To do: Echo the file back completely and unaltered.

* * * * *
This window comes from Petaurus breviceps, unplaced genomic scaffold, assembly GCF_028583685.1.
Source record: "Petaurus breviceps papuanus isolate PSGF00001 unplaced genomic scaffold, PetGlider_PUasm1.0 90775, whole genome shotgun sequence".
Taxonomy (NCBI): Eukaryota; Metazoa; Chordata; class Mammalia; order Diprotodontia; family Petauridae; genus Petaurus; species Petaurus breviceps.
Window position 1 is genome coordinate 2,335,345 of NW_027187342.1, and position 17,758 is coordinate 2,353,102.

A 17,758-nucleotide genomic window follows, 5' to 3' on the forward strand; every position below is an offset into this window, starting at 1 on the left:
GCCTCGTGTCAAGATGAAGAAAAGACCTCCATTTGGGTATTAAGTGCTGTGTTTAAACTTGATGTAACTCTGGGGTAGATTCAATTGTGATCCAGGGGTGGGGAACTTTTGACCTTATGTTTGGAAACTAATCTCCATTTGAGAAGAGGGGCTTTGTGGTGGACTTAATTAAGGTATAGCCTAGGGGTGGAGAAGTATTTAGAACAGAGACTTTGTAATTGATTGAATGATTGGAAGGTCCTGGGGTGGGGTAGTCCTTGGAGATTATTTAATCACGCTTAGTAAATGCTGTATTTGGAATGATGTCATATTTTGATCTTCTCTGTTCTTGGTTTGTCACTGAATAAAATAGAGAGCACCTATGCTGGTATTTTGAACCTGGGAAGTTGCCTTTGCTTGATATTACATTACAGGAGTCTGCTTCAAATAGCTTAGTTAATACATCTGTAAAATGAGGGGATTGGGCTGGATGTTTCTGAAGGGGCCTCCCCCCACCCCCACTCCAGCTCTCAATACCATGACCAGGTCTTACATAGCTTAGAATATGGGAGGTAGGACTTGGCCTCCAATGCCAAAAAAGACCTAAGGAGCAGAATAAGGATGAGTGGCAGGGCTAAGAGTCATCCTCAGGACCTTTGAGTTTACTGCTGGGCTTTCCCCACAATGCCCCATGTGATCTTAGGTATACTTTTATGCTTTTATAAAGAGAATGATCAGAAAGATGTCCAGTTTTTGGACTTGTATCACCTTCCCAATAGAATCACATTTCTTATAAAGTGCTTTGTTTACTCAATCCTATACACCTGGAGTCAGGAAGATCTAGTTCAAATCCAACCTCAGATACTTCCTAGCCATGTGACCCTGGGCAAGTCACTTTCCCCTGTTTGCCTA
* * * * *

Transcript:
This window comes from Petaurus breviceps, unplaced genomic scaffold, assembly GCF_028583685.1.
Source record: "Petaurus breviceps papuanus isolate PSGF00001 unplaced genomic scaffold, PetGlider_PUasm1.0 90775, whole genome shotgun sequence".
Taxonomy (NCBI): Eukaryota; Metazoa; Chordata; class Mammalia; order Diprotodontia; family Petauridae; genus Petaurus; species Petaurus breviceps.
Window position 1 is genome coordinate 2,335,345 of NW_027187342.1, and position 17,758 is coordinate 2,353,102.

A 17,758-nucleotide genomic window follows, 5' to 3' on the forward strand; every position below is an offset into this window, starting at 1 on the left:
GCCTCGTGTCAAGATGAAGAAAAGACCTCCATTTGGGTATTAAGTGCTGTGTTTAAACTTGATGTAACTCTGGGGTAGATTCAATTGTGATCCAGGGGTGGGGAACTTTTGACCTTATGTTTGGAAACTAATCTCCATTTGAGAAGAGGGGCTTTGTGGTGGACTTAATTAAGGTATAGCCTAGGGGTGGAGAAGTATTTAGAACAGAGACTTTGTAATTGATTGAATGATTGGAAGGTCCTGGGGTGGGGTAGTCCTTGGAGATTATTTAATCACGCTTAGTAAATGCTGTATTTGGAATGATGTCATATTTTGATCTTCTCTGTTCTTGGTTTGTCACTGAATAAAATAGAGAGCACCTATGCTGGTATTTTGAACCTGGGAAGTTGCCTTTGCTTGATATTACATTACAGGAGTCTGCTTCAAATAGCTTAGTTAATACATCTGTAAAATGAGGGGATTGGGCTGGATGTTTCTGAAGGGGCCTCCCCCCACCCCCACTCCAGCTCTCAATACCATGACCAGGTCTTACATAGCTTAGAATATGGGAGGTAGGACTTGGCCTCCAATGCCAAAAAAGACCTAAGGAGCAGAATAAGGATGAGTGGCAGGGCTAAGAGTCATCCTCAGGACCTTTGAGTTTACTGCTGGGCTTTCCCCACAATGCCCCATGTGATCTTAGGTATACTTTTATGCTTTTATAAAGAGAATGATCAGAAAGATGTCCAGTTTTTGGACTTGTATCACCTTCCCAATAGAATCACATTTCTTATAAAGTGCTTTGTTTACTCAATCCTATACACCTGGAGTCAGGAAGATCTAGTTCAAATCCAACCTCAGATACTTCCTAGCCATGTGACCCTGGGCAAGTCACTTTCCCCTGTTTGCCTA